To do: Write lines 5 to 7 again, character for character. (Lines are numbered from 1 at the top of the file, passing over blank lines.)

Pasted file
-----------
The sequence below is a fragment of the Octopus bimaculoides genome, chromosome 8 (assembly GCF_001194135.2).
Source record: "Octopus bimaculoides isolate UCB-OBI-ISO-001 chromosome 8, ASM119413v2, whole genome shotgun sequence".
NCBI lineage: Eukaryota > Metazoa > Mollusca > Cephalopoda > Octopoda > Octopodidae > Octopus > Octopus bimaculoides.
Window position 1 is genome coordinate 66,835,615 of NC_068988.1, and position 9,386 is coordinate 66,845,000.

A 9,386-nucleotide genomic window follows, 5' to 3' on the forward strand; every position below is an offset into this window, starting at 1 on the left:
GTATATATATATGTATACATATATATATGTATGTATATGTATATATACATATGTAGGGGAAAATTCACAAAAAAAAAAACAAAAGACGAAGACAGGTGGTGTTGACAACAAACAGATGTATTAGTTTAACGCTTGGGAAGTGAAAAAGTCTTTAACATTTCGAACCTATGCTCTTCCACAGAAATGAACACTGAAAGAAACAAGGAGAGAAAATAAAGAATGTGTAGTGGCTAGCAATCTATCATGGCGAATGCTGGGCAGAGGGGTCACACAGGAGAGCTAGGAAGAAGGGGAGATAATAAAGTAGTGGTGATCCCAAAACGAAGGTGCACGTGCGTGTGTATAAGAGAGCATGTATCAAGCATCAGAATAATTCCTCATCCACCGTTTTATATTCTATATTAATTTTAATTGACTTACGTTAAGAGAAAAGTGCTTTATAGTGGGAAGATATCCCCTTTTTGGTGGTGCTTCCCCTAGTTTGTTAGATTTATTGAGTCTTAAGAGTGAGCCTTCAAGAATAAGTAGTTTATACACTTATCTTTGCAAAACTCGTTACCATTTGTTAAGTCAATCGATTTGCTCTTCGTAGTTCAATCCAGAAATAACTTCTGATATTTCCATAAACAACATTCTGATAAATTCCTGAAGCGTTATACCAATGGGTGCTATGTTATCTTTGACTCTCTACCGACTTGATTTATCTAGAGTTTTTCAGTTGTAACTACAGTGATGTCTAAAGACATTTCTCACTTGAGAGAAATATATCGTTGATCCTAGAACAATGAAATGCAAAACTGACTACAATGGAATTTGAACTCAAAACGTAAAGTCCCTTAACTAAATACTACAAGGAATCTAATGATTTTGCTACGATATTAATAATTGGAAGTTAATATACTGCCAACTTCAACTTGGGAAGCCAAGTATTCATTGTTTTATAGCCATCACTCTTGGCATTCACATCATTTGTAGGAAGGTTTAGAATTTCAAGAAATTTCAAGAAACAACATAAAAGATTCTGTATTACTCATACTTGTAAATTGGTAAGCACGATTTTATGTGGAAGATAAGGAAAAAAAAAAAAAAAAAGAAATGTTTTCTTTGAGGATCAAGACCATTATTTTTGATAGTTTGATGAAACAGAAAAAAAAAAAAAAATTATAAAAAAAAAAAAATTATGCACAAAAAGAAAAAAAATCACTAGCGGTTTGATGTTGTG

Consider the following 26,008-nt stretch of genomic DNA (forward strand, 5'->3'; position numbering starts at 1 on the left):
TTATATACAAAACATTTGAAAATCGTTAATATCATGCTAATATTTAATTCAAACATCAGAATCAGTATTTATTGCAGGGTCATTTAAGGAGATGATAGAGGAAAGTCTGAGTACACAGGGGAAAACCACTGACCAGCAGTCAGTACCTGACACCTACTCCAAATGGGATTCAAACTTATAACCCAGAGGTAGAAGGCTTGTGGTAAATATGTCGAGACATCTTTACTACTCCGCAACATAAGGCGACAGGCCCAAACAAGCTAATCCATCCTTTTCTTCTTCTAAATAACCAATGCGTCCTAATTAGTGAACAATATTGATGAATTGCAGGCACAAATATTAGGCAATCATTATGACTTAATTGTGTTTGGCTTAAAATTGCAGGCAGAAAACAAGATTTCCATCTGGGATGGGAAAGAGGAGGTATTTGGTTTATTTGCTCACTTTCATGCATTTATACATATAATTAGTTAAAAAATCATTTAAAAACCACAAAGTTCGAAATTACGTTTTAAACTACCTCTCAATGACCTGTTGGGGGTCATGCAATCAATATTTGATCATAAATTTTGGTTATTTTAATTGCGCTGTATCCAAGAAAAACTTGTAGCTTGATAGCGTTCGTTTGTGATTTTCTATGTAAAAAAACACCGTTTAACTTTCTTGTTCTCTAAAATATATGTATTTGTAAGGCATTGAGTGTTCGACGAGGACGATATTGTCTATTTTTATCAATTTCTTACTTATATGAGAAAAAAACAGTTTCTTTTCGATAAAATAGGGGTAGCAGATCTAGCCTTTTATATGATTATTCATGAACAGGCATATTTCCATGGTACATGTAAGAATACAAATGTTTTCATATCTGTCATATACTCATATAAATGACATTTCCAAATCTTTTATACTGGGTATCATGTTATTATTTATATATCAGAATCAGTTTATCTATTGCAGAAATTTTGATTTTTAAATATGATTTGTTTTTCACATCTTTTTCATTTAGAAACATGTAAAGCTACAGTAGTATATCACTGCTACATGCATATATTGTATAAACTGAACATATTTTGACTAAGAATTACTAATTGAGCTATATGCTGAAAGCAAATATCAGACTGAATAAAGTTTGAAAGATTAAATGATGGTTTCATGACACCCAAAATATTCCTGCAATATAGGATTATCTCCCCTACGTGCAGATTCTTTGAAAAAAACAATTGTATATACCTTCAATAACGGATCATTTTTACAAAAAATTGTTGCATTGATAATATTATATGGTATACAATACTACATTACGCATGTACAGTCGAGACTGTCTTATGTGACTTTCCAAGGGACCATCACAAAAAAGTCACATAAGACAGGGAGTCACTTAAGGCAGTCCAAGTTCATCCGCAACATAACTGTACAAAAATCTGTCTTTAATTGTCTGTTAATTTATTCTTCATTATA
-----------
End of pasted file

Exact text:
A 9,386-nucleotide genomic window follows, 5' to 3' on the forward strand; every position below is an offset into this window, starting at 1 on the left:
GTATATATATATGTATACATATATATATGTATGTATATGTATATATACATATGTAGGGGAAAATTCACAAAAAAAAAAACAAAAGACGAAGACAGGTGGTGTTGACAACAAACAGATGTATTAGTTTAACGCTTGGGAAGTGAAAAAGTCTTTAACATTTCGAACCTATGCTCTTCCACAGAAATGAACACTGAAAGAAACAAGGAGAGAAAATAAAGAATGTGTAGTGGCTAGCAATCTATCATGGCGAATGCTGGGCAGAGGGGTCACACAGGAGAGCTAGGAAGAAGGGGAGATAATAAAGTAGTGGTGATCCCAAAACGAAGGTGCACGTGCGTGTGTATAAGAGAGCATGTATCAAGCATCAGAATAATTCCTCATCCACCGTTTTATATTCTATATTAATTTTAATTGACTTACGTTAAGAGAAAAGTGCTTTATAGTGGGAAGATATCCCCTTTTTGGTGGTGCTTCCCCTAGTTTGTTAGATTTATTGAGTCTTAAGAGTGAGCCTTCAAGAATAAGTAGTTTATACACTTATCTTTGCAAAACTCGTTACCATTTGTTAAGTCAATCGATTTGCTCTTCGTAGTTCAATCCAGAAATAACTTCTGATATTTCCATAAACAACATTCTGATAAATTCCTGAAGCGTTATACCAATGGGTGCTATGTTATCTTTGACTCTCTACCGACTTGATTTATCTAGAGTTTTTCAGTTGTAACTACAGTGATGTCTAAAGACATTTCTCACTTGAGAGAAATATATCGTTGATCCTAGAACAATGAAATGCAAAACTGACTACAATGGAATTTGAACTCAAAACGTAAAGTCCCTTAACTAAATACTACAAGGAATCTAATGATTTTGCTACGATATTAATAATTGGAAGTTAATATACTGCCAACTTCAACTTGGGAAGCCAAGTATTCATTGTTTTATAGCCATCACTCTTGGCATTCACATCATTTGTAGGAAGGTTTAGAATTTCAAGAAATTTCAAGAAACAACATAAAAGATTCTGTATTACTCATACTTGTAAATTGGTAAGCACGATTTTATGTGGAAGATAAGGAAAAAAAAAAAAAAAAAGAAATGTTTTCTTTGAGGATCAAGACCATTATTTTTGATAGTTTGATGAAACAGAAAAAAAAAAAAAAATTATAAAAAAAAAAAAATTATGCACAAAAAGAAAAAAAATCACTAGCGGTTTGATGTTGTG

Consider the following 26,008-nt stretch of genomic DNA (forward strand, 5'->3'; position numbering starts at 1 on the left):